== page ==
Although Tulsa’s mandate has lapsed, several area school districts are still requiring staff and students to mask up while on campus.
Citing guidance from the Tulsa Health Department, officials with Tulsa Public Schools reiterated in a parent email sent out Friday afternoon that masks are still compulsory for all adults and children while on district property.
That requirement will remain in place for students and staff participating in TPS’ summer programs as well.
Union Public Schools is still requiring masks on campus as well. However, a spokesman for the district said Tuesday afternoon that two recommendations are slated to come before Union’s school board on Monday that, if passed, would adjust that policy.
The first recommendation would eliminate the requirement to wear masks outside while on district property. The second would make it optional to wear face coverings indoors effective June 1.
Jenks Public Schools, which has several campuses within the Tulsa city limits, will not be changing its mask policy just yet either. A spokesman for the district confirmed via email that masks will be mandatory on all campuses for staff and students until June 1. After that date, masks will be optional for participants in the district’s summer programming, including summer school.
Broken Arrow Public Schools is also still requiring students and staff wear masks while indoors on district property through June 1. However, they are now considered optional for outdoor activities on campus, including graduation.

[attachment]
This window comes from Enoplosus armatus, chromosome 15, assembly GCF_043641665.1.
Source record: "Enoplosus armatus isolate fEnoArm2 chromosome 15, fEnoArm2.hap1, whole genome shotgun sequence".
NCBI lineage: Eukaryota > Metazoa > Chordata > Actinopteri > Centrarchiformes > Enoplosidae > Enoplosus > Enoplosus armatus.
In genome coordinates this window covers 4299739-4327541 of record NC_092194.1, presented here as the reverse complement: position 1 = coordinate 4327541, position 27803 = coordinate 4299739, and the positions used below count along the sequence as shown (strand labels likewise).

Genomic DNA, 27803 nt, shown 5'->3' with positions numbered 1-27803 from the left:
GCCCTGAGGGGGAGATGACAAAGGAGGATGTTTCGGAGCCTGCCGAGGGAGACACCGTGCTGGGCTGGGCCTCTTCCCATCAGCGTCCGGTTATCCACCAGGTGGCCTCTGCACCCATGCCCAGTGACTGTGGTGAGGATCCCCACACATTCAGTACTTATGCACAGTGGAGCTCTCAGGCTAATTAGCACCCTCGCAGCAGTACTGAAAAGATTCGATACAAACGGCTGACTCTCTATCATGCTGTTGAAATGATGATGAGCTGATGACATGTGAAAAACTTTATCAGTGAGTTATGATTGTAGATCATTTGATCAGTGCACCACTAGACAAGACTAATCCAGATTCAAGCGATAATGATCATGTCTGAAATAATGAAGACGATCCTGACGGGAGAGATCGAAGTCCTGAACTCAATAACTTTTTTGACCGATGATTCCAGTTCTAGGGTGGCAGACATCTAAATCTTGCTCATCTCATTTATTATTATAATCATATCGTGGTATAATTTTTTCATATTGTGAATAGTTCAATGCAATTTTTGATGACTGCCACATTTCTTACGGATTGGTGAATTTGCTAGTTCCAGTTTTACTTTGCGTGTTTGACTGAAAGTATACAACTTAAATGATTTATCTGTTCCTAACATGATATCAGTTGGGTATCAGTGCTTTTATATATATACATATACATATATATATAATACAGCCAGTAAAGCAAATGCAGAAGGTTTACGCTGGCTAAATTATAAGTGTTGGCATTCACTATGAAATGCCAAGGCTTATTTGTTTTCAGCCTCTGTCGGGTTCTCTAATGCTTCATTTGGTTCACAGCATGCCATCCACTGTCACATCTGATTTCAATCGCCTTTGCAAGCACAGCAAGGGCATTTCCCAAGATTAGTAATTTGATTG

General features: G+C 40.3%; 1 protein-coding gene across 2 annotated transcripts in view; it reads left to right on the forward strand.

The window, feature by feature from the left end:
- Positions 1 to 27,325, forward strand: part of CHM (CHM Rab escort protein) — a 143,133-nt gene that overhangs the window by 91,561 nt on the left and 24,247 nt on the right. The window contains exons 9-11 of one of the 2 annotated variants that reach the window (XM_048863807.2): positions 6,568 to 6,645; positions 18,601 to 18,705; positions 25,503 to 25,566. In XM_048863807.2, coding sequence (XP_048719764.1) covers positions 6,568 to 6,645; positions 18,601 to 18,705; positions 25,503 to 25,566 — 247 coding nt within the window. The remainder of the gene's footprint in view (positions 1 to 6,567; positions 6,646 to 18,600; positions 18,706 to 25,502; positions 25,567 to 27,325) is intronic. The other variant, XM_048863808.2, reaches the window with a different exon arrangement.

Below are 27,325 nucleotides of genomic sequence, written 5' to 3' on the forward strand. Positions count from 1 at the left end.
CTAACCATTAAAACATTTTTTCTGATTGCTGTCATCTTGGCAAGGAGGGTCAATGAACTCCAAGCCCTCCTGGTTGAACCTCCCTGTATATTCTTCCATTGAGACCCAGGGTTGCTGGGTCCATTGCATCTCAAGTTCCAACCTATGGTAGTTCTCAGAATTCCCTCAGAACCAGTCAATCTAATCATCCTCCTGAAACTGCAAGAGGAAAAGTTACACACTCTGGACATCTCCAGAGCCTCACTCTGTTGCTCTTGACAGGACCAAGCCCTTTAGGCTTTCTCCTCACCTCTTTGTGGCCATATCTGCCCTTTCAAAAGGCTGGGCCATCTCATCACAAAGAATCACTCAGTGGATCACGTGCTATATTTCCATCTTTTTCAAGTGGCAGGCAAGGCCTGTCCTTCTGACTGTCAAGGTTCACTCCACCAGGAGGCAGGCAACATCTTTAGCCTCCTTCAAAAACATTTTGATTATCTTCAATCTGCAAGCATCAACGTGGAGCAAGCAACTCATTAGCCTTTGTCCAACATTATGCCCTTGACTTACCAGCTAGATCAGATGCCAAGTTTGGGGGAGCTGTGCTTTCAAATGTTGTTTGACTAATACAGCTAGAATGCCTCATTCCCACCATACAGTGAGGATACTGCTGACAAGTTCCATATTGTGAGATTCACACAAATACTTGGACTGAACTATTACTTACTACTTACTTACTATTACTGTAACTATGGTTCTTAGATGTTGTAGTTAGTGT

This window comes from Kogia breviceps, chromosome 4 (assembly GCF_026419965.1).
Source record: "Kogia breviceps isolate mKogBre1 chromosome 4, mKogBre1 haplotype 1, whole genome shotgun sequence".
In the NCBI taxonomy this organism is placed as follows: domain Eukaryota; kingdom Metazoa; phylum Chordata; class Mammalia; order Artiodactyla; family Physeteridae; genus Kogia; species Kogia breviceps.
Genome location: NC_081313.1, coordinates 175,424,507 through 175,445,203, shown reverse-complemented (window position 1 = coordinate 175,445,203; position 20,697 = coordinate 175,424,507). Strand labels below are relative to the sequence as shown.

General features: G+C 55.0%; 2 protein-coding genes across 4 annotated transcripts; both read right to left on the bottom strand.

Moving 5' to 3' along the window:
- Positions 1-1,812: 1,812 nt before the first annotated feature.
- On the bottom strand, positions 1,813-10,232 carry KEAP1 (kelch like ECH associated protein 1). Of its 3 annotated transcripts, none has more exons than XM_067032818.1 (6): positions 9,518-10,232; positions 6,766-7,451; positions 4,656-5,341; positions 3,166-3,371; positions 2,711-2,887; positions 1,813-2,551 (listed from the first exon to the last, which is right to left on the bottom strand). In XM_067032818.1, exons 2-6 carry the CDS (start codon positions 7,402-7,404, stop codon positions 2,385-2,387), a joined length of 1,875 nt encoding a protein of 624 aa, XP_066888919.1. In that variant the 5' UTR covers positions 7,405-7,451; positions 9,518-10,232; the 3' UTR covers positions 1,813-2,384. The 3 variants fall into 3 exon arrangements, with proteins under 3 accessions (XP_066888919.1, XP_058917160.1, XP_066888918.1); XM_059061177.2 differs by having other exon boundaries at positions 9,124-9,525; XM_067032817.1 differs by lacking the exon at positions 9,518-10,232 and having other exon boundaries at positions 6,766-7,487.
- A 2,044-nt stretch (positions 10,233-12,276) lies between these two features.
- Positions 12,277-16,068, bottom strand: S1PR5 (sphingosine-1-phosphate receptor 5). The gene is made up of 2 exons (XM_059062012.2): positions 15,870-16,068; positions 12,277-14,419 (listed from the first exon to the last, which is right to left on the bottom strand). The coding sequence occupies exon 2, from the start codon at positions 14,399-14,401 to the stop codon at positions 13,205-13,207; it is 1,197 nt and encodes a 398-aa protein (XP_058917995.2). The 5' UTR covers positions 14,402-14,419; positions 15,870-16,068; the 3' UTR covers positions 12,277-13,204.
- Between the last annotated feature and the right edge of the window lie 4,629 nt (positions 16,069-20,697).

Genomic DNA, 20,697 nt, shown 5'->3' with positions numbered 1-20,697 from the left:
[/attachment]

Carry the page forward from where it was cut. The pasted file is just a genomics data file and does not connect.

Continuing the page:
Meanwhile, Bixby Public Schools has made adjustments to its masking policy. In mid-April, the district allowed teachers for sixth grade and younger to set mask guidelines for their individual classrooms. With no new reported cases among staff and students, that leeway was extended to seventh, eighth and ninth grade teachers on Monday as well.
In a letter to parents dated Friday, Superintendent Rob Miller said the policy has not been extended to the high school yet.
“There are relevant concerns over changing any protocols that might unintentionally result in a student missing a once-in-a-lifetime event, such as participation in a state athletic tournament, prom, or graduation,” he wrote. “However, if current COVID trends continue, we will likely extend this autonomy to high school teachers after these events are completed in a few weeks.”